T.S. Eliot’s “Four Quartets” is truly a masterpiece. After reading “The Waste Land”, I was sure that it was his most intricate, finest work. I was wrong. “Four Quartets” is the densest reading that I have ever encountered. While that could be the result of a plethora of reading at semester’s end, I would compare this to any of Shakespeare’s great works as far as intricately laced significance goes. The rhythm and language of the poem present endless opportunities for deconstruction of meaning.
It was while reading Brooks’ article, “‘Four Quartets’: The Structure in Relation to the Themes”, that I came across a term that sparked my light bulb. While reading each of the quartets, I tried to go into them with an open mind. However, I could not escape the religious undertones that I felt throughout each section, such as ideas of a garden, pools, etc. Brooks’ theory of structure with the divisions of a)vision, b)negation, c)acceptance, d)transformation, e)communion with divine reality, and f) integration were certainly true from my reading of the poem. It was the specific word “reconciliation” within his article that solidified some of my own theories.
When I first started reading “Burnt Norton”, I had visions of
Therefore we are not discouraged; rather, although our outer self is wasting away, our inner self is being renewed day by day. For this momentary light affliction is producing for us an eternal weight of glory beyond all comparison, as we look not to what is seen but to what is unseen, for what is seen is transitory, but what is unseen is eternal.
“Our outer self is wasting away, our inner self is being renewed day by day” may be Eliot’s overall theme for the poem. Despite the mortal lifetime of our physical bodies, through belief in God and Christian teachings, our souls can be immortalized. Yet, while we endure this journey of faith, there are times of darkness (literally and figuratively) and it is the light of God that will save us. I think that this idea can be further seen in 2 Corinthians 5:17-19,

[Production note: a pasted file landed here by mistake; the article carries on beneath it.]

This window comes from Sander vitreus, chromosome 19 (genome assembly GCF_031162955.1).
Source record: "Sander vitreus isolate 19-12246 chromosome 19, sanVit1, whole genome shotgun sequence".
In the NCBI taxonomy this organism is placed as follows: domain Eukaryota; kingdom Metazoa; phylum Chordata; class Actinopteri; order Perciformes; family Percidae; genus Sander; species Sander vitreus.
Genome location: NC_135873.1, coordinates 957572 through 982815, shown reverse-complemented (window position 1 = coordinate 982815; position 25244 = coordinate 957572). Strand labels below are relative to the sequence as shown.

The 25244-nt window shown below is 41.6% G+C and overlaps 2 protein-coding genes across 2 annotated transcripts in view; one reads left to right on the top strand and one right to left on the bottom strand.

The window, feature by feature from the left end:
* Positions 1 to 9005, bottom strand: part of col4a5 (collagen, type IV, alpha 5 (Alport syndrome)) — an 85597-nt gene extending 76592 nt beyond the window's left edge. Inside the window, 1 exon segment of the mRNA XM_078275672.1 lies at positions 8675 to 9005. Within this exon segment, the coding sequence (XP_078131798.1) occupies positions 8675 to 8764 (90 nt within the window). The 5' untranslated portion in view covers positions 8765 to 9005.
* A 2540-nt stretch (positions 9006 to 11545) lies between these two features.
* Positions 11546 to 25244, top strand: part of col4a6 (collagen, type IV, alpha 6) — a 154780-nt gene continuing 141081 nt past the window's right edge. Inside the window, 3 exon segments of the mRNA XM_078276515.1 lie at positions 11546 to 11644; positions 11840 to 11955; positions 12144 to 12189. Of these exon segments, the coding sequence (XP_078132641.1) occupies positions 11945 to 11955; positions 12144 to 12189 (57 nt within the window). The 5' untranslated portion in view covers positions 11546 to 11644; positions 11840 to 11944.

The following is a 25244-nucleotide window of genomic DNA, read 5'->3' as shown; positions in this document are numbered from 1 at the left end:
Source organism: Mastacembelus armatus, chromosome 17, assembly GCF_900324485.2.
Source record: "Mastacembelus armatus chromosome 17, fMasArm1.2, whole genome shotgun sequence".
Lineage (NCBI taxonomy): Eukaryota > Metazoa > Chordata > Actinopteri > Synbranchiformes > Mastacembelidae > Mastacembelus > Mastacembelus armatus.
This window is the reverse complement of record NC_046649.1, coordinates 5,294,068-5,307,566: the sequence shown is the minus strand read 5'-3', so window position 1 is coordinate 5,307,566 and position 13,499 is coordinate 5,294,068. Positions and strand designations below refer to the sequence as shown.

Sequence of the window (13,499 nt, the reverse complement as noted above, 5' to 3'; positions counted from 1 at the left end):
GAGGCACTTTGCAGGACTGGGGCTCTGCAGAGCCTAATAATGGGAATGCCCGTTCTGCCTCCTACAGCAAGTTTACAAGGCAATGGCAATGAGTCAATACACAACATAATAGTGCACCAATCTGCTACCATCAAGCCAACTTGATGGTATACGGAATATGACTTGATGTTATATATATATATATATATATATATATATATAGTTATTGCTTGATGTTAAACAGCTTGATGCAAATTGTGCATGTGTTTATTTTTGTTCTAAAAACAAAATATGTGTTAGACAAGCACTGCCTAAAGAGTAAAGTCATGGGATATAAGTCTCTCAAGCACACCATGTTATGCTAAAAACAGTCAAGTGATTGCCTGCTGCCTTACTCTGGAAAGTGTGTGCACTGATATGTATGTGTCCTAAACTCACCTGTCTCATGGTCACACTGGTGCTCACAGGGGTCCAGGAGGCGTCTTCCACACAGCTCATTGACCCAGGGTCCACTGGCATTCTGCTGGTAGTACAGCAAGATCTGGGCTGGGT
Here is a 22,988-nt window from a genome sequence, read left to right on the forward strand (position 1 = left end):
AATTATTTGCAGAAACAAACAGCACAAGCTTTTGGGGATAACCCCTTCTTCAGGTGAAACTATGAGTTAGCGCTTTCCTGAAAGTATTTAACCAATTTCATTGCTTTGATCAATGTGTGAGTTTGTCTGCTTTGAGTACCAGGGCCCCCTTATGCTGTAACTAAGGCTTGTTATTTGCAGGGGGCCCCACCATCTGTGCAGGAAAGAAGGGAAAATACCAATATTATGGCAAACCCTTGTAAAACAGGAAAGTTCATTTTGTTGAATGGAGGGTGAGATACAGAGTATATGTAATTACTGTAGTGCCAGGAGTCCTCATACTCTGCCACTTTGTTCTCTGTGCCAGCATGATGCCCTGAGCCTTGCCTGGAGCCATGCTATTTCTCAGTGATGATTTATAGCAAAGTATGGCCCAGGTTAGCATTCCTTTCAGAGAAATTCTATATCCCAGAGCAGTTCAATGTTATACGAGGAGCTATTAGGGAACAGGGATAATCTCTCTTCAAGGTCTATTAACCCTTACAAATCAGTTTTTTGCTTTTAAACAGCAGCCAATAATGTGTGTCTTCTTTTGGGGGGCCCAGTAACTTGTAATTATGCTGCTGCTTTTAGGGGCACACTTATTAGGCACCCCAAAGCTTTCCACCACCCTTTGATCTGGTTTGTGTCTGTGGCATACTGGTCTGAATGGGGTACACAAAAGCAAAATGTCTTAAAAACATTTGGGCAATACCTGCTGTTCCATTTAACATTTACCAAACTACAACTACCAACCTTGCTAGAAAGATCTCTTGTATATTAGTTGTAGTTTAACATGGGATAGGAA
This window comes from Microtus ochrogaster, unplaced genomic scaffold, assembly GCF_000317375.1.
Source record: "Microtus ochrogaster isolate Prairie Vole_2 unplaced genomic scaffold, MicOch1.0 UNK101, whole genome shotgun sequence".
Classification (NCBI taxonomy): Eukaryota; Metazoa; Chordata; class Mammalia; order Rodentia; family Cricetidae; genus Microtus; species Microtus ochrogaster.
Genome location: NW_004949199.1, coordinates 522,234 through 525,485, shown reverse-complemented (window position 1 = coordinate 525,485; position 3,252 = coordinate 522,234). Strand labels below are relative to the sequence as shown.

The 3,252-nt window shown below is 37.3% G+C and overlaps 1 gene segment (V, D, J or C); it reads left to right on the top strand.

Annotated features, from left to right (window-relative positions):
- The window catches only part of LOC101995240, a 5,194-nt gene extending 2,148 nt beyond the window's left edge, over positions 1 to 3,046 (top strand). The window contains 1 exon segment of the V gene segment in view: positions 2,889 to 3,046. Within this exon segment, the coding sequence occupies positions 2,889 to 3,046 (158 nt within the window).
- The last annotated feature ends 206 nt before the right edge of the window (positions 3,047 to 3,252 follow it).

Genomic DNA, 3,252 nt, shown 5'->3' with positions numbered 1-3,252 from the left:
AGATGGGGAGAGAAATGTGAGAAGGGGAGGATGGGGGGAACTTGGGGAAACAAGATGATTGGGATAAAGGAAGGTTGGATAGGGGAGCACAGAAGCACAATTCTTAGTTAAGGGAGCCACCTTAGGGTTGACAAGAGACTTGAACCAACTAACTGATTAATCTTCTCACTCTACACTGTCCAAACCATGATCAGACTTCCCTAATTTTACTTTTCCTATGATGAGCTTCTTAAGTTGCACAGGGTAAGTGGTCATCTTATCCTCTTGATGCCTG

So whoever is in Christ is a new creation; the old things have passed away; behold, new things have come. And all this is from God, who has reconciled us to himself through Christ and given us the ministry of reconciliation, namely. God was reconciling the world to himself in Christ, not counting their trespasses against them and entrusting to us the message of reconciliation.
In my research for these passages, I first started looking for funeral liturgies. While reading the poem, I could not resist the temptation to consider this a funeral rite of sorts. The modern writer’s interest in anthropology and ritual could not be overlooked. Perhaps this is Eliot’s own liturgy as he himself has come full circle from being faithless to faithful.